US Customs and Border Protection needs to be preserving records of conversations between officers, but a contract with AWS-owned Wickr, an encrypted messaging service known for its auto-burn message feature, raises questions about whether that’s happening. Following CBP’s failure to respond to a records request, CREW is suing CBP for records on their procurement, implementation and use of Wickr especially since any agency’s use of an auto-burn feature may violate the Federal Records Act.

CBP has a notorious record of human rights abuses and exposed texts from CBP agents show an environment of racism and cruelty within the agency. Worse, accountability for misconduct isn’t likely to come from within, given that CBP has routinely shielded agency decisions and agents’ misconduct from the public, including tampering with witnesses and altering crime scene evidence.

It is alarming, then, that CBP has a $900,000 contract with an encrypted messaging platform where agents could easily destroy all traces of problematic behavior or messages that corroborate reports of abuse with just the swipe of a finger. And from a legal standpoint, any use of the auto-burn function may also violate recordkeeping laws.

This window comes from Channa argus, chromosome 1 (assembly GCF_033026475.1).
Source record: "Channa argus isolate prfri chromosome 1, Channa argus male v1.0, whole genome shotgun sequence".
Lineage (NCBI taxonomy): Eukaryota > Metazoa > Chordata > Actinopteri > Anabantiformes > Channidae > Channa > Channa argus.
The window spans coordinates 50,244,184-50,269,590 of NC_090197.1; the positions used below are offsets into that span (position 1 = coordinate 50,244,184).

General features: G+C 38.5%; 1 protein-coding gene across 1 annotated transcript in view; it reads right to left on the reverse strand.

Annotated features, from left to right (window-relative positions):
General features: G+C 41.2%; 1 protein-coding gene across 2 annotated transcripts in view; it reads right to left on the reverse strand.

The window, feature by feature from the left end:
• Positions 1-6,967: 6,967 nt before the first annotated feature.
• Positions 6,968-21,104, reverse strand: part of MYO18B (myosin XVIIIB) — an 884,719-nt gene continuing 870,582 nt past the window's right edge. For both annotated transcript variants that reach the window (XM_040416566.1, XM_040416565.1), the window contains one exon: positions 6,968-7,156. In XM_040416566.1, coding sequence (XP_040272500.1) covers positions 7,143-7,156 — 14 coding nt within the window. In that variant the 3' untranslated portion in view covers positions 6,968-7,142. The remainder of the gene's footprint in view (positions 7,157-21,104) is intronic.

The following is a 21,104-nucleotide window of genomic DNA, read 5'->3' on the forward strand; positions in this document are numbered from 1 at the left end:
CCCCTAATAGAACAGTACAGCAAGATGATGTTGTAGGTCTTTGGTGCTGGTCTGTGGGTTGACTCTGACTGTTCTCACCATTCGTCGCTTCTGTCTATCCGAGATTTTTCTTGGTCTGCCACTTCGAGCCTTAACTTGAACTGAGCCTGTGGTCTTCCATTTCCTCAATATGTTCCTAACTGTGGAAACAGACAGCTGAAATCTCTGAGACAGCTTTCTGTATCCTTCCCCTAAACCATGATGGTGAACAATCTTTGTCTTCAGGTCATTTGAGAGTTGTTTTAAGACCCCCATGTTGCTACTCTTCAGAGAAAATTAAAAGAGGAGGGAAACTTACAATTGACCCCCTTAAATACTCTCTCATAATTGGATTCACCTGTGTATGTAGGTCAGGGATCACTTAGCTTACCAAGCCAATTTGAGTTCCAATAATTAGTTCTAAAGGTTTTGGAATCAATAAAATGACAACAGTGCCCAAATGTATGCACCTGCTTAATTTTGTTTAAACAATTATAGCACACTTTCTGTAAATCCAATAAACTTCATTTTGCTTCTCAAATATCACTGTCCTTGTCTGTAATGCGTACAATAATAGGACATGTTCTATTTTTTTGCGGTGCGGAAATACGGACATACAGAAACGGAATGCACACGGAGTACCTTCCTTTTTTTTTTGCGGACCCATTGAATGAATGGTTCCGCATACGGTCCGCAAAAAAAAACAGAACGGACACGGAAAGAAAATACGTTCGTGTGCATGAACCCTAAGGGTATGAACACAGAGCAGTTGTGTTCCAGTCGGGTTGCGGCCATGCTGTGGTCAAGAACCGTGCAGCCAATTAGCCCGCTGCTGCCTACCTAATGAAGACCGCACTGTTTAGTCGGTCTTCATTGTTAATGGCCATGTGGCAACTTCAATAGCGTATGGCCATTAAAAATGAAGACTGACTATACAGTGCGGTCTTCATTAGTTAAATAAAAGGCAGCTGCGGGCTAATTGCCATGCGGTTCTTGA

This wouldn’t be the first time the government’s use of auto-destroying messaging apps came under scrutiny. Under Trump, White House Senior Advisor and Trump son-in-law Jared Kushner came under fire for his routine use of unofficial messaging apps like Signal and Whatsapp, which also have similar auto-burn features, to conduct official business, and his failure to provide assurances that those records would be preserved.

While President Biden reversed a late-term Trump policy that would have allowed Kushner to preserve records by screenshot and has made some strides in committing to a more robust era of transparency, change at an agency level has proved slow, especially within DHS arms like CBP and ICE. The Biden-era CBP contract with Wickr does not provide more reassurances that record keeping is a priority for the agency, and in an agency already facing numerous accusations of human right abuses and misconduct, it is doubly important that the tools it uses bring more, not less, transparency.

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